Then you need surfaces to work. Working on the floor is okay for kindergarten, but as you age and you want to do projects and if you want to have some safety you need to have tables or workbenches.
We need places where kids can be creative and learn the value of collaboration and learn to iterate so if something doesn’t work the first time you stick with it, you don’t give up, you can take risks, so spaces, where people are free to take risks, is what’s lacking in schools.
It’s like a catch-22 game, if everything is worth a mark then kids take no risks but when things are not worth marks kids don’t want to do it. So you have to find problems that will give them the motivation and enough curiosity and enough passion so that they will want to learn something, an activity or project in which they truly learn.
I’m not talking just about the kids who are good and motivated I’m talking about the kids who have lost their motivation to learn and very often I call that a learning depression. They don’t see the value in learning and why they should make an effort because they’ve had so many failures, so those are the kids that you have to target.
We are building a nation of innovators and we can’t deny the democratic aspects of giving everybody a chance to be an inventor. To dream of things, to be curious, to push their boundaries, to have a project and care for it, and struggle in order to solve problems and have pride, a story to tell around it, those are all things that can happen in a makerspace.
This led us to the playbook. Its intent is to help makers across Quebec get started with making in a variety of environments, from FabLabs, to museums. We focused on makerspaces in schools and facilitating these spaces was at the heart of the playbook.
Ann-Louise continues by telling the story of the original purpose of the project.
You know, Chris, I have four or five different drafts of maker books, and I always wanted to create a maker book that was a bit different than the others. They all seem to share the same kind of characteristics, like either how to create your makerspace or examples of maker projects, or a maker story, or how to make. I wanted something very distinct that would go back to the community. So the idea of the playbook was to create a book that could assist in creating a makerspace that people would really use in any kind of context, not just schools, but also libraries, community centres, or museums. And to me, any book like that, done by and for a community, it’s going to be much more relevant. So that was the idea of the playbook.
When we wanted to do the project originally, we had the great ambition to create a partnership between makerspaces and not just Montreal and Quebec, but also the other regions.
We wanted to create a network of maker facilitators that could share tips because very often people don’t know where to start. We wanted to share practices, projects, and stories. We also wanted to create unconference events that would happen physically. Then the pandemic hit. And by the time we got the money, we were not able to host the events. So we hosted the events online in the Winter of 2022. And that was the grand idea behind the unconference events. It was my ambition to write a collaborative playbook in which the answers came from the community of maker facilitators, not just from me.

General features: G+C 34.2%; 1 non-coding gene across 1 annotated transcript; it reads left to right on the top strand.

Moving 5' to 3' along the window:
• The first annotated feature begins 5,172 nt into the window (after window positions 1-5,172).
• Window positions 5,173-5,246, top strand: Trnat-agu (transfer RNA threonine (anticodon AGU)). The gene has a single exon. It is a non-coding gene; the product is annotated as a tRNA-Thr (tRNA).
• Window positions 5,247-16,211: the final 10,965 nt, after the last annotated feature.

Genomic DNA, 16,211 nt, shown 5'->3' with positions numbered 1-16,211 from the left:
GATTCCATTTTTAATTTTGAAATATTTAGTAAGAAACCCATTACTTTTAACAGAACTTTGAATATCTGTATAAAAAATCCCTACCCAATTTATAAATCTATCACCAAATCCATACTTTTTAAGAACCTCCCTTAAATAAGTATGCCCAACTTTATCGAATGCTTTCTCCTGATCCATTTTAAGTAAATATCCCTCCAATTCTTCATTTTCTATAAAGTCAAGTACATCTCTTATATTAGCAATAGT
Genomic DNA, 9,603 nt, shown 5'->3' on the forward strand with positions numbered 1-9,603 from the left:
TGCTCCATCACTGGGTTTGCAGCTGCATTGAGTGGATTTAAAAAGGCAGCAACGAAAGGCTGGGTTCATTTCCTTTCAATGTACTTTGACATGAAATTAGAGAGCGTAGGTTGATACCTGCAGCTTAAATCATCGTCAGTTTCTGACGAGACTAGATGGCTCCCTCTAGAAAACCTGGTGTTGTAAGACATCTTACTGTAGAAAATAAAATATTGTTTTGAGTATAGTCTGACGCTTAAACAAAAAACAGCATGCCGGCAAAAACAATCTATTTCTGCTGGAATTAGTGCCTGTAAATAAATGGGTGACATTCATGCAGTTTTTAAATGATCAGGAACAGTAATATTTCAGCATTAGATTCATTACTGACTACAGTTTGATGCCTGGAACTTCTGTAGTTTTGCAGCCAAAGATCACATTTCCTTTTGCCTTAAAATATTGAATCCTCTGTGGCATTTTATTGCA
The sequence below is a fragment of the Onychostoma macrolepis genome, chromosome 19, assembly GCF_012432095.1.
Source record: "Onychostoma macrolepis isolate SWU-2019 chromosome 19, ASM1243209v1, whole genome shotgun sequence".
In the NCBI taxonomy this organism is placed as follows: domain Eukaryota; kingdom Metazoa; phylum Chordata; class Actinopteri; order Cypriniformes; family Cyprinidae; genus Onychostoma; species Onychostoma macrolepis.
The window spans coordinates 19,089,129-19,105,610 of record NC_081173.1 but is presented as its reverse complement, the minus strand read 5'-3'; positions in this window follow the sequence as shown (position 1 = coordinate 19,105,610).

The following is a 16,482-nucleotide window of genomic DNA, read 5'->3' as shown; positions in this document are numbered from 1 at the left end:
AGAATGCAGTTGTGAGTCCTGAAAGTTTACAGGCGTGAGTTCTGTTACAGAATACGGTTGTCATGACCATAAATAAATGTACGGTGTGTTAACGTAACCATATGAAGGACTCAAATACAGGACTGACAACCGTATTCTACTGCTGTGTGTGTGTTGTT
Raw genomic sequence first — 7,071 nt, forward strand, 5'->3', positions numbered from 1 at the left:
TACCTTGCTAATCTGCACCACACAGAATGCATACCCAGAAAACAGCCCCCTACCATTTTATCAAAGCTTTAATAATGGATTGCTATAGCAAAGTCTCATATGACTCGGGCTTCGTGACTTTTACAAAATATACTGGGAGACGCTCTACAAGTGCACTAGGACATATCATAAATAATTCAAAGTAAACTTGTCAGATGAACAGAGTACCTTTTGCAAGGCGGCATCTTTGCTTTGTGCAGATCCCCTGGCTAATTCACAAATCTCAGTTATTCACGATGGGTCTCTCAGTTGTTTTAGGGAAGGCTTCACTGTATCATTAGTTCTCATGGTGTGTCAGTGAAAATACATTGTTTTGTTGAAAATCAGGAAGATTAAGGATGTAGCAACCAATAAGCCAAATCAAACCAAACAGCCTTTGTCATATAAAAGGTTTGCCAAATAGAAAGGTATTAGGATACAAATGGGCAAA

It is a community that authored this playbook. I led the project and I used the resources I had, but the playbook is an indicator of what the ethos of making is, the sharing, the resourcefulness, the creativity, the collaboration. And I feel as though this playbook actually unified us, because now we know each other much more. So the concrete result of the playbook is the playbook itself, there’s a physical and a digital version, but the intangible is that so many people know each other now. And the next steps, I guess, would be to continue generating movement so that the community can continue moving together.
Community groups can actually bring a lot of meaning into people’s lives and help with mental health, help people bridge their anxiety of ‘What am I doing in my life?’, to “Oh, I have this community project. I have a purpose, a hobby, a project, a contribution.’
I’m not saying that it solves every problem, but having links to a community, having people that can help each other, rely on each other, share practices, share the good stuff, and connect at some events does a lot of good. It all ties back to this sense of being a human really, not only the making part, but that communal part, and that collaborative part. I mean it’s what makes us who we are. It can be that simple.
Ann-Louise came to an understanding of how making and community are entwined, “it changed me, because I was overseeing a lot of those conversations about makerspaces and I realized that the answer lies within the community, to get the answers to emerge, you need to find opportunities for the community to connect, that’s what you need.”
Makerspaces for Learning, Living and Sharing is a free digital resource, collectively created by maker communities across Quebec. It can be downloaded for free here: https://ecolebranchee.com/playbook-makerspaces/
Be sure to check out the Education Makers website which includes podcasts on the topics discussed at
The Unconference Events on Facilitating Learning in FabLabs, Makerspaces and Open Creative Spaces https://educationmakers.ca/project/unconference-on-facilitating-learning/
I want to send a huge shout-out to Ann-Louise Davidson for her leadership and for inspiring a community of makers. Thank you.
Featured image: Teachers being makers at LEARN’s OCS Day
Bicycle wheel photo by Chepe Nicoli on Unsplash
Knit photo by Sophie Janotta from Pixabay
Workbench photo from the Makerspaces for Learning, Living and Sharing playbook
This interview was edited for clarity.